During the night, the sky is filled with countless stars and planets, many of which are visible to the naked eye.
Stars and planets might be difficult to tell apart at times. There are days when all you want to do is lie down and stare at the night sky in awe of its majesty.
It’s intriguing to gaze at these relatively small gems in a dark background. Just how much of a difference is there between the two?
Is there a reason why planets are brighter than stars?
Inside our solar system, the planets are far closer to us than they are to the stars. Because they are so close, planets appear to be the same size as stars, despite their much lower size.
Planets can’t generate their light. As our moon does, they reflect the sun’s rays on us in a similar fashion.
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The apparent distance between the earth and the planets and stars is the fundamental determinant of the answer to this question.
An object’s light reflection intensity is inversely proportional to the square of the observer’s distance from it, according to the inverse-square law.
The apparent intensity of planets is substantially higher than that of stars that are further away from the earth since they are closer to us.
For the planets to look brighter than the stars, the intensity of light is directly proportionate to their brightness.
This is not a simple question to answer, as the criteria for a celestial body to be considered a planet have changed many times over the years.
IAU’s most recent definition adopted in 2006 is:
(a) it orbits a star
(b) it has to be big enough for its gravity to keep it in an almost spherical form
(c) its gravity should be powerful enough to clear its region around the orbit
Those celestial bodies that meet the above criteria are called planets. Even yet, there is still a lot of disagreement over what exactly constitutes a planet.
Self-gravity holds its gasses like hydrogen and helium together in the form of a massive celestial body known as a star.
Due to the intense atmospheric circumstances, a star generates all its light and heat through nuclear fusion events at its center.
In a nutshell: stars were developed millions of years ago after gases and dust gathered and began falling due to the gravity of their development.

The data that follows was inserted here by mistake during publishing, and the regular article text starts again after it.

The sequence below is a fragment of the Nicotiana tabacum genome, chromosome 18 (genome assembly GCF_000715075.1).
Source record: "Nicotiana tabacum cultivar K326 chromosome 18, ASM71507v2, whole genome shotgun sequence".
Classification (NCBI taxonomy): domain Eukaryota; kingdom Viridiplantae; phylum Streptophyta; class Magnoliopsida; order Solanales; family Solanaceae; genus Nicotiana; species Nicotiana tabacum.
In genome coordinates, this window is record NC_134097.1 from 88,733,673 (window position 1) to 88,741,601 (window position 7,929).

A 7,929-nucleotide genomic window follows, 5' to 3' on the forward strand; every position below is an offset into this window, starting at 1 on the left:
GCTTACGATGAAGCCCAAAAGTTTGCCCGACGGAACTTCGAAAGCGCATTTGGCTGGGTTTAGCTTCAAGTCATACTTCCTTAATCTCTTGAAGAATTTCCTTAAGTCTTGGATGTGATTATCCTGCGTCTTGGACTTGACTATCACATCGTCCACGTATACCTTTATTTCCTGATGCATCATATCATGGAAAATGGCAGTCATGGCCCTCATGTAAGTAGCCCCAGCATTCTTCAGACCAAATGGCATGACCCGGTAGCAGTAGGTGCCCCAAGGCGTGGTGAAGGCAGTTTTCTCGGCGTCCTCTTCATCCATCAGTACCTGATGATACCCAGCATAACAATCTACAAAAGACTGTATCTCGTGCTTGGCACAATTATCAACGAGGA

If you have a good eye for detail, you can tell a planet from a star in a matter of seconds. Both have the appearance of little dots, but their optical properties differ.
- Firstly, the stars glitter, but the planets don’t. Because the stars are so far away from us, the light from them undergoes several refractions, causing the speed of light to fluctuate constantly. There is less refraction of light from planets since they are closer to the earth than they are to the sun; hence, they do not sparkle.
- Furthermore, planets appear to be brighter than the stars in our sky. The fact that stars make their light, including our sun, is fascinating. However, planets do not generate their light. Reflecting the light from the sun or neighboring stars, they shine even brighter than they would otherwise.
- Additionally, the planet’s distance from the sun, the source of the planet’s light, has an impact on its brightness. The inverse-square law also applies here. The amount of light that makes it to earth diminishes with increasing separation between it and the star. As a result, less light is reflected off it, reducing brightness.
Other characteristics, such as the planet’s reflectivity or albedo (the amount of light it can reflect) as well as its size, also impact its brilliance.
Our conclusion from this section is that planet brightness varies based on the properties listed above.
Venus is the brightest planet in the solar system, even though Mars and Jupiter might appear brilliant at times.
Since Venus has the greatest albedo of the other planets, this is the primary reason it is so visible. Seventy percent of the sun’s rays are reflected by Venus’ dense clouds.
It is closer to the sun than several planetary systems. At both its nearest and farthest approaches, Venus comes the closest to the earth of any other planet.